Introduction: How to Lifecast a Hand With Alginate
Lifecasting is making a mold of a living body. In this Instructable I make a wax casting of my hand. The overall result was impressive. The detail captured was better than I expected, with the texture of the skin being realistically captured.
Step 1: Materials and Tools
You will need the following materials and tools:
- Alginate (I used dental grade)
- Cold Water
- Container (I used 2L pop bottle)
- Stir Stick
- Drill and Mixing Auger (optional but recommended)
- Casting Material: wax, plaster, concrete, etc..
Step 2: Alginate
What makes this whole process possible is something called alginate. It is commonly used in the dental industry to make impressions of teeth. Try to get the slowest setting alginate as my first attempt I had a batch that was quick setting and I was not able to mix it with water quick enough and I ended up with a poor cast. I purchased mine from the local dental supply but you can find it online at various places like Amazon.
Step 3: Mix and Set
I did film the whole process so you can view it to see how it was done. I will try to document the written steps as well.
Follow the instructions for the alginate as each type can be different. For the type I am using, it is 1 litre of water per pound. I am using a drill and mixer to quickly mix the alginate. The colder the water the slower the alginate will set. If you are doing a large casting like I am, you want it to set slow. The stuff sets fast once mixed with water! I don't have any pics of the mixing but all I did was pour the alginate powder into the water and mix.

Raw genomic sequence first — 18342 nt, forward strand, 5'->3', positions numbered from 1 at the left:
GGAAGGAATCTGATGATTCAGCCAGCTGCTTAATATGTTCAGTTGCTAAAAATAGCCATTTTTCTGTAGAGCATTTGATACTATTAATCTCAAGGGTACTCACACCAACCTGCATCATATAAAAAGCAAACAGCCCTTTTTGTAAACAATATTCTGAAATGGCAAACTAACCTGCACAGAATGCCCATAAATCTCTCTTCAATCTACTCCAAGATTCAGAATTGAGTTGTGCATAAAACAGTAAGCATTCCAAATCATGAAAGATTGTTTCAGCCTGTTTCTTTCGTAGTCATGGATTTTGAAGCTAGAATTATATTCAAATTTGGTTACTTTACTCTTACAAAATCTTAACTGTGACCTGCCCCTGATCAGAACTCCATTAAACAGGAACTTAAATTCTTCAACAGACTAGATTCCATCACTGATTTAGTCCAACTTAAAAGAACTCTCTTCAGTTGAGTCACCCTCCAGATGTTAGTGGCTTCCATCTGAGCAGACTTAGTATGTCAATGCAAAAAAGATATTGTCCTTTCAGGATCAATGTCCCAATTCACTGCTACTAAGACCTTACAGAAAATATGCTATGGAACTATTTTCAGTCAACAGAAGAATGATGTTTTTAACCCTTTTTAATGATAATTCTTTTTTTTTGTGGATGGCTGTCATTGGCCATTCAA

I mixed in a separate bucket and then poured into a 2 litre pop bottle that was a good size for my hand.
Step 4: Making the Impression
I put my hand in the mixed alginate and tried to keep it from the sides of the bottle. The alginate I am using takes about 2 minutes to set so I had to work really fast. Keep your hand still until the alginate sets to a rubbery texture.
You can now remove your hand, it took some wiggling of the fingers but eventually my hand came free. it might seem like it won't come out but take your time and it will. Don't be too rough or you will tear the alginate.
Step 5: Pouring the Mold
Get your casting material ready, I am using wax but you can use liquid stone, plaster, concrete etc...
I melted some tea lights for the wax and poured it into the alginate mold. I poured the wax into the mold then poured it out to establish a coating then filled the mold with wax and left it to cool. It will take a few hours with hot wax.
Step 6: Remove Alginate From Casting
Once your object is set, in my case the wax was hardened. I then started removing the alginate, slowly and carefully, since the fingers of my casting could easily be broken. I used a utility knife to score and then peel the alginate. It took some time but I managed to get it out with out any damage. For the really stuck alginate in the creases of the hand, I used a mixture of baking soda and water (1/4 cup per litre water) and let the hand soak for a few hours. Then I used a toothbrush to scrub at the creases.
Step 7: The Finished Wax Hand
The detailing captured by the alginate and wax of the hand is impressive. This would make a cool decorative object. Eventually I plan on using this positive wax hand and make a mold for lost wax casting.
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